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Help! -PANY, GF2 newbie-display has gone grainy with legacy lens

Discussion in 'Panasonic Cameras' started by istanbul007, Apr 24, 2013.

  1. istanbul007

    istanbul007 New to Mu-43

    3
    Nov 25, 2012
    Istanbul
    Hello,
    I would appreciate any help or advice offered. I have a GF2 with an adapted Canon FD 50mm f1.8. I am trying to relearn good photography fundamentals. I will eventually buy some native, auto-focus lenses,

    THE PROBLEM: NEWLY GRAINY DISPLAY...VERY GRAINY! I am shooting in the no lens mode and have been able to get some good results at f1.8. These are mostly close-ups of my little son. I assume that I am in an AUTO ISO mode? Something has recently changed and I can't seem to take a decent picture at any f-stop, besides 1.8...inside my home. At the same time, I noticed that the display appears VERY grainy. This does not show up in the photo, however , the photos are generally bad. All of this happened at the same time. The display had been fine, up to this point.

    What are the recommended settings for a legacy lens? What is causing the grainy display? Where should I set ISO? Any advice would be appreciated.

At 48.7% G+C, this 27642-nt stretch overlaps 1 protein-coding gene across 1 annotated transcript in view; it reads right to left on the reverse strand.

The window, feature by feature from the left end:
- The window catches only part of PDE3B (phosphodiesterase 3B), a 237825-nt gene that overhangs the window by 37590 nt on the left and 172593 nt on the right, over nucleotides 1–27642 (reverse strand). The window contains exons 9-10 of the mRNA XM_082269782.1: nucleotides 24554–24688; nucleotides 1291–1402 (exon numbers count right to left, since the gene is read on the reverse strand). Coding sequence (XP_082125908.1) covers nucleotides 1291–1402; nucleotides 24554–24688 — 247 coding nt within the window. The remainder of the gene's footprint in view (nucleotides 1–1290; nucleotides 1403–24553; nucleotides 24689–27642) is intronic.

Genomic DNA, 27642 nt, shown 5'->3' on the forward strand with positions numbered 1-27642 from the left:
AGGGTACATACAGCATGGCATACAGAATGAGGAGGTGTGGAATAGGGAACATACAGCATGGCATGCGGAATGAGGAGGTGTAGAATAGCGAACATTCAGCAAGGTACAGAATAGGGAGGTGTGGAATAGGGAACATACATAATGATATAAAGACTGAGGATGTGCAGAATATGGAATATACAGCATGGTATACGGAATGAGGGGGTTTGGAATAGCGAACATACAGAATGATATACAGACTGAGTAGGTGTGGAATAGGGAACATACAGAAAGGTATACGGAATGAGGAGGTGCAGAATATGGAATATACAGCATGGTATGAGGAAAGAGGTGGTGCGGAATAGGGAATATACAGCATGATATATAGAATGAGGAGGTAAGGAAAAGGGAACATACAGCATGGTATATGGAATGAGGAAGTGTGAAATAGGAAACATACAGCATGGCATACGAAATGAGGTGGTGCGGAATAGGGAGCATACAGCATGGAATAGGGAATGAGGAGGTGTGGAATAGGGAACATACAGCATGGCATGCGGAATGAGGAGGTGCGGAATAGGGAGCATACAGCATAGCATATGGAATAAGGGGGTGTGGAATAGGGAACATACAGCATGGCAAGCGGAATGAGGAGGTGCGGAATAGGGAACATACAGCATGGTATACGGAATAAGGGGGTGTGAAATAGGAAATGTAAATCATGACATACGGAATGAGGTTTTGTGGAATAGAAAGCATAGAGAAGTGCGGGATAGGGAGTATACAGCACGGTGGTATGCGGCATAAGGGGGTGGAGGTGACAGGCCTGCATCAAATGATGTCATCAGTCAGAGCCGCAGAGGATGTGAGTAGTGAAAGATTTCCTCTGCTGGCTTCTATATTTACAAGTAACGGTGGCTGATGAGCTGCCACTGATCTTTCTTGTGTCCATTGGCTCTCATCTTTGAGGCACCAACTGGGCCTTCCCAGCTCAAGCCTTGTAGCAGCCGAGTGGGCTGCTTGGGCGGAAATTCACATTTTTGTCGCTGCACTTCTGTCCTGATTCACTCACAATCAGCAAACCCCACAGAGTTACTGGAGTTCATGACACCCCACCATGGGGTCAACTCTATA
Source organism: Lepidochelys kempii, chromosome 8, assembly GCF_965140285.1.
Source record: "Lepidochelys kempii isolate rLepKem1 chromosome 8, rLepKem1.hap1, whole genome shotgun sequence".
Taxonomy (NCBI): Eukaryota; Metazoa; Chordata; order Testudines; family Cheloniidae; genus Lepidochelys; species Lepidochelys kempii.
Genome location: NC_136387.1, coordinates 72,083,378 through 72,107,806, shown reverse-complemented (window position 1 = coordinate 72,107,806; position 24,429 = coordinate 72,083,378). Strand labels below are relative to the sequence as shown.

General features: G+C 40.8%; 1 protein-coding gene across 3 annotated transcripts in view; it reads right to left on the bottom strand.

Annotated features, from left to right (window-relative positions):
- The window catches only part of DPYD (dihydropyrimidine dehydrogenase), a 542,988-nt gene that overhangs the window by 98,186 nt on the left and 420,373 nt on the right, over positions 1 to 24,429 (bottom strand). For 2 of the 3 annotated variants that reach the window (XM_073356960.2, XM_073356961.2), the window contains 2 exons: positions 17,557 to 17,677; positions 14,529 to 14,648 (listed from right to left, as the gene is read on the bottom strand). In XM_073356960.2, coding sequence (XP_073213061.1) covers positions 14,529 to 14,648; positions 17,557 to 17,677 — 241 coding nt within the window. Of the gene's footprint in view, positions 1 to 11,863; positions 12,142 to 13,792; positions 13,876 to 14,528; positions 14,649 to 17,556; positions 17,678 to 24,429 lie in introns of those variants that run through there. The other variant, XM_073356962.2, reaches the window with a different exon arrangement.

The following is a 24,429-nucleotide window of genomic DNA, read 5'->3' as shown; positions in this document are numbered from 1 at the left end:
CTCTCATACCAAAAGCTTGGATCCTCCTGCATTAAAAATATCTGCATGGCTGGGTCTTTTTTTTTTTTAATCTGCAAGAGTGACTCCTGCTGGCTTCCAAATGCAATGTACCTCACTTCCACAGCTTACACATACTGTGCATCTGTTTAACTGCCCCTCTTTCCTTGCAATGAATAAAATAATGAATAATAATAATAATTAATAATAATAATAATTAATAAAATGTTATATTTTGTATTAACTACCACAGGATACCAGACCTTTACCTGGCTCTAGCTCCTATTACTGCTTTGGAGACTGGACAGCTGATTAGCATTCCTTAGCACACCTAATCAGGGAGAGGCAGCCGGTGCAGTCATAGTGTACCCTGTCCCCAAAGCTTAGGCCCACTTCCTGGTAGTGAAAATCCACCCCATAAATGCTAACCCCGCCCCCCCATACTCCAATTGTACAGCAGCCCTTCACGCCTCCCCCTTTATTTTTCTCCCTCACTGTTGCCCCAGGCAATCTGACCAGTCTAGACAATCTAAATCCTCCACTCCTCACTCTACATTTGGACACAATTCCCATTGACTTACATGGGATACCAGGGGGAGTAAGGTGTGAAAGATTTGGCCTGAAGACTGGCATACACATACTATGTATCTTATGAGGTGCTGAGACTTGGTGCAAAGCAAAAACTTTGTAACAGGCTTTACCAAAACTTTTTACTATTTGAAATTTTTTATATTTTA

Thanks!
     
  2. redalien

    redalien Mu-43 Regular

    135
    Aug 23, 2012
    Tamas
    What mode you shoot in? I just started using a nikon f1.4 lens and I use manual mode, iso is manual, I get "grainy" image on lcd when my ISO is set above 400 or if I use above f4 and there is not enough light for my sensor.
     
  3. gsk3

    gsk3 Mu-43 Regular

    124
    Jan 29, 2012
    You've got your aperture stopped down. Open it up, then close it right before you shoot.

    Why this happens: The EVF has to boost the equivalent sensitivity (like ISO) to show you something when there's less light. Just like sensor noise in the final image and film grain, this causes noise.

    Why is there less light? Cameras past the 1950's were designed to hold the lens wide open, even if you set the aperture to a small opening. Then just before it takes the picture, the camera releases the level (or v.v.) and the spring snaps the aperture to the selected setting. That way you can compose and meter with lots of light.

    m4/3 cameras with legacy adapters don't do this, because each camera system had its own mechanism. Thus whatever aperture you set is the aperture the lens is at while metering. So you have to do it yourself: compose and meter wide open, then stop down if you want to.